“I well remember the bull baiting at the time of the Rochdale Rushbearing, 1820. I was at Mr. Littlewoods’s school, and, though not present at the barbarous sport, yet the news of the catastrophe spread like wildfire, and thousands ran to the spot, myself among the number. One of the men who were killed was laid out to await the inquest at a small public-house, exactly opposite the Butts where the affair occurred. The public house still exists. I paid some small coin and went upstairs to see the body. My impression is that since that time no bull bait has been allowed at Rochdale. Allow me to say that I do not know any town where the improvement of men and manners since then is more striking than the good town of Rochdale.”
Mrs. Gaskell in her Life of Charlotte Bronte, speaking of the sports of the people in the West Riding, relates several particulars of the bull baits at Rochdale given her by a gentleman who remembered them. “The bull was fastened by a chain or rope to a post in the river. To increase the amount of water, as well as to give their workpeople the opportunity of savage delight, the masters were accustomed to stop their mills on the day when the sport took place. The butt would sometimes wheel suddenly round, so that the rope by which he was fastened swept those who had been careless enough to come within its range down into the water, and the good people of Rochdale had the excitement of seeing one or two of their neighbours drowned as well as of witnessing the bull baited, and the dogs torn and tossed.” W.
“Bull Brow” will find a description of the occurrence in an article of mine, “Vanishing New Wall,” which appeared in the “Observer” in August, 1906.
A Rochdale Bull Bait
Report in an old London newspaper
The last bull-bait in Rochdale on November 8th, 1820, when part of the river wall fell, in on record, but the following is interesting because it is a contemporary account and gives the scene in more detailed form. It is quoted from a copy of the “Morning Chronicle” of the time, a four page sheet page costing seven pence and published in the Strand, London, and kindly lent to us by the mayor.
Dreadful Accident in Rochdale
“On the termination of a fair, annually held here, it is determined to bait a bull for the amusement of a great number of persons and accordingly the animal was tied about one o’clock to a stake at the edge of a river near the bridge. The radius of the cord was about six yards and the animal in making the circle was frequently three feet deep in water. The crowd collected to witness the sight exceeded credibility and the number of people on and near the bridge made it difficult to pass. The sides of the river were also covered with spectators of every age and sex and many wee seen near the bull up to their middle in water, jumping with ecstasy at the sport. At every revolution the animal made to disengage himself from the dogs were seen people tumbling over themselves in mud and water up to their knees and the shouts of joy occasionally expressed could only have been equalled by the tells of savages. This sport continued for about three hours, when shocking to relate a considerable portion of the parapet wall leading to the bridge gave way from the extreme pressure of the crowd and five persons were killed on the spot.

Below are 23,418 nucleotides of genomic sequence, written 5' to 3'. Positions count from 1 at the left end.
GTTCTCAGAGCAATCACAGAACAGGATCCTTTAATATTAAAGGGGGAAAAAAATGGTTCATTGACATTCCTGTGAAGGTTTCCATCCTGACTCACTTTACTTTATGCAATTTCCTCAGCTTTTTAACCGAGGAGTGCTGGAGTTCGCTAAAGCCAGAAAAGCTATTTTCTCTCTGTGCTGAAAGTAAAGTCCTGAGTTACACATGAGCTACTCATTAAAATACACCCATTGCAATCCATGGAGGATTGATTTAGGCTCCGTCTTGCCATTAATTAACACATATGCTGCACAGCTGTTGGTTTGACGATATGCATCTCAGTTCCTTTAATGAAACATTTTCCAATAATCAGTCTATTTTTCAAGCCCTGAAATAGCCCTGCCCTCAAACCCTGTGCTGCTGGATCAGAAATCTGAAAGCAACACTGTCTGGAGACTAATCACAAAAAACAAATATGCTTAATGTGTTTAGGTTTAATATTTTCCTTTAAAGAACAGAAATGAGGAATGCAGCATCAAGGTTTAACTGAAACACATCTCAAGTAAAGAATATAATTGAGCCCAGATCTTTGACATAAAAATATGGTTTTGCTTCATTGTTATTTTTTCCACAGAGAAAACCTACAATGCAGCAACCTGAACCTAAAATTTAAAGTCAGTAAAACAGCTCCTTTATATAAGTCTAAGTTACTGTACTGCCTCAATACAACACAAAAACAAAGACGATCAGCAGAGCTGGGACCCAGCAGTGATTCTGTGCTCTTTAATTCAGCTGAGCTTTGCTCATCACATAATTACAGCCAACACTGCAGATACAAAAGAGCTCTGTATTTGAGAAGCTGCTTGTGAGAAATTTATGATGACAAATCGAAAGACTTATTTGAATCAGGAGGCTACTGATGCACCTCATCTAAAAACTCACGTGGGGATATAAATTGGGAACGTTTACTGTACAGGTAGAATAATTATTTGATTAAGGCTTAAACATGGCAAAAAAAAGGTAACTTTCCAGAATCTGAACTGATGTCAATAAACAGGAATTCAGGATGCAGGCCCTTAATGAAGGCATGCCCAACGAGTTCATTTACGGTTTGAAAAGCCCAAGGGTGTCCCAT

The stones composing this parapet are large (many a yard in length and proportionally thick) consequently they fell with an overwhelming force. The pressure of the crowd near the bull was so great as to force numbers of the spectators with the stones onto the unconscious people below. One woman had her thighs broken and a young man had his arm completely cut from his body; beside numbers who were wounded in a manner too shocking to relate. Source:- Link 4 Life